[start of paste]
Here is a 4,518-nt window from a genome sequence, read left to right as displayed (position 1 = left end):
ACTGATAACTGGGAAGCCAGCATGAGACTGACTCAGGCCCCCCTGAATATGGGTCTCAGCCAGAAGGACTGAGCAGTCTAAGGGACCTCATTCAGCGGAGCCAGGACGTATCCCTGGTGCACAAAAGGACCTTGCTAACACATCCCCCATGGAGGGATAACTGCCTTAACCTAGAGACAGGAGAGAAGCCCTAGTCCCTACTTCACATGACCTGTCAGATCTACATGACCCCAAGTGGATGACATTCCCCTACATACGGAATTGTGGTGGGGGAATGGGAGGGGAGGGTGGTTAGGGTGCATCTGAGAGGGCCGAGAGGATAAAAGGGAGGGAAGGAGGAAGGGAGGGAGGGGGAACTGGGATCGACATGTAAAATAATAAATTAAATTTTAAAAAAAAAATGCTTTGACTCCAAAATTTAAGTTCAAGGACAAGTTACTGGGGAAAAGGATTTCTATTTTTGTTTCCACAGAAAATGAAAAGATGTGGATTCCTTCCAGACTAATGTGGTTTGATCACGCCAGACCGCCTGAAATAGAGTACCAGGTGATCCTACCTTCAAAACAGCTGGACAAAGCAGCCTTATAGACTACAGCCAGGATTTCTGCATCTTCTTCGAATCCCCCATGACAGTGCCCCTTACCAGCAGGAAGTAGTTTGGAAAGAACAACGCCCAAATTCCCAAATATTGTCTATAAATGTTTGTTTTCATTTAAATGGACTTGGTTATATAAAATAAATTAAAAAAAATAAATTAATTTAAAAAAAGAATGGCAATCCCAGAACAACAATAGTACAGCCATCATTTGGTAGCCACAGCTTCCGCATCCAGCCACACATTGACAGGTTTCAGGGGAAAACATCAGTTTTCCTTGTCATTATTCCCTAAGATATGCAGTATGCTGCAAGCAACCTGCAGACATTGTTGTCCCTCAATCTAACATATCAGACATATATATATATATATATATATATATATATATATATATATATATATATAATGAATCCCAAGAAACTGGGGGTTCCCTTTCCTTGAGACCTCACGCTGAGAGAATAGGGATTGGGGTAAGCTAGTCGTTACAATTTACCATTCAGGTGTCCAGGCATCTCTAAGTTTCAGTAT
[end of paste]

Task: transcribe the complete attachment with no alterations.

Here is a 4,518-nt window from a genome sequence, read left to right as displayed (position 1 = left end):
ACTGATAACTGGGAAGCCAGCATGAGACTGACTCAGGCCCCCCTGAATATGGGTCTCAGCCAGAAGGACTGAGCAGTCTAAGGGACCTCATTCAGCGGAGCCAGGACGTATCCCTGGTGCACAAAAGGACCTTGCTAACACATCCCCCATGGAGGGATAACTGCCTTAACCTAGAGACAGGAGAGAAGCCCTAGTCCCTACTTCACATGACCTGTCAGATCTACATGACCCCAAGTGGATGACATTCCCCTACATACGGAATTGTGGTGGGGGAATGGGAGGGGAGGGTGGTTAGGGTGCATCTGAGAGGGCCGAGAGGATAAAAGGGAGGGAAGGAGGAAGGGAGGGAGGGGGAACTGGGATCGACATGTAAAATAATAAATTAAATTTTAAAAAAAAAATGCTTTGACTCCAAAATTTAAGTTCAAGGACAAGTTACTGGGGAAAAGGATTTCTATTTTTGTTTCCACAGAAAATGAAAAGATGTGGATTCCTTCCAGACTAATGTGGTTTGATCACGCCAGACCGCCTGAAATAGAGTACCAGGTGATCCTACCTTCAAAACAGCTGGACAAAGCAGCCTTATAGACTACAGCCAGGATTTCTGCATCTTCTTCGAATCCCCCATGACAGTGCCCCTTACCAGCAGGAAGTAGTTTGGAAAGAACAACGCCCAAATTCCCAAATATTGTCTATAAATGTTTGTTTTCATTTAAATGGACTTGGTTATATAAAATAAATTAAAAAAAATAAATTAATTTAAAAAAAGAATGGCAATCCCAGAACAACAATAGTACAGCCATCATTTGGTAGCCACAGCTTCCGCATCCAGCCACACATTGACAGGTTTCAGGGGAAAACATCAGTTTTCCTTGTCATTATTCCCTAAGATATGCAGTATGCTGCAAGCAACCTGCAGACATTGTTGTCCCTCAATCTAACATATCAGACATATATATATATATATATATATATATATATATATATATATATATATATAATGAATCCCAAGAAACTGGGGGTTCCCTTTCCTTGAGACCTCACGCTGAGAGAATAGGGATTGGGGTAAGCTAGTCGTTACAATTTACCATTCAGGTGTCCAGGCATCTCTAAGTTTCAGTAT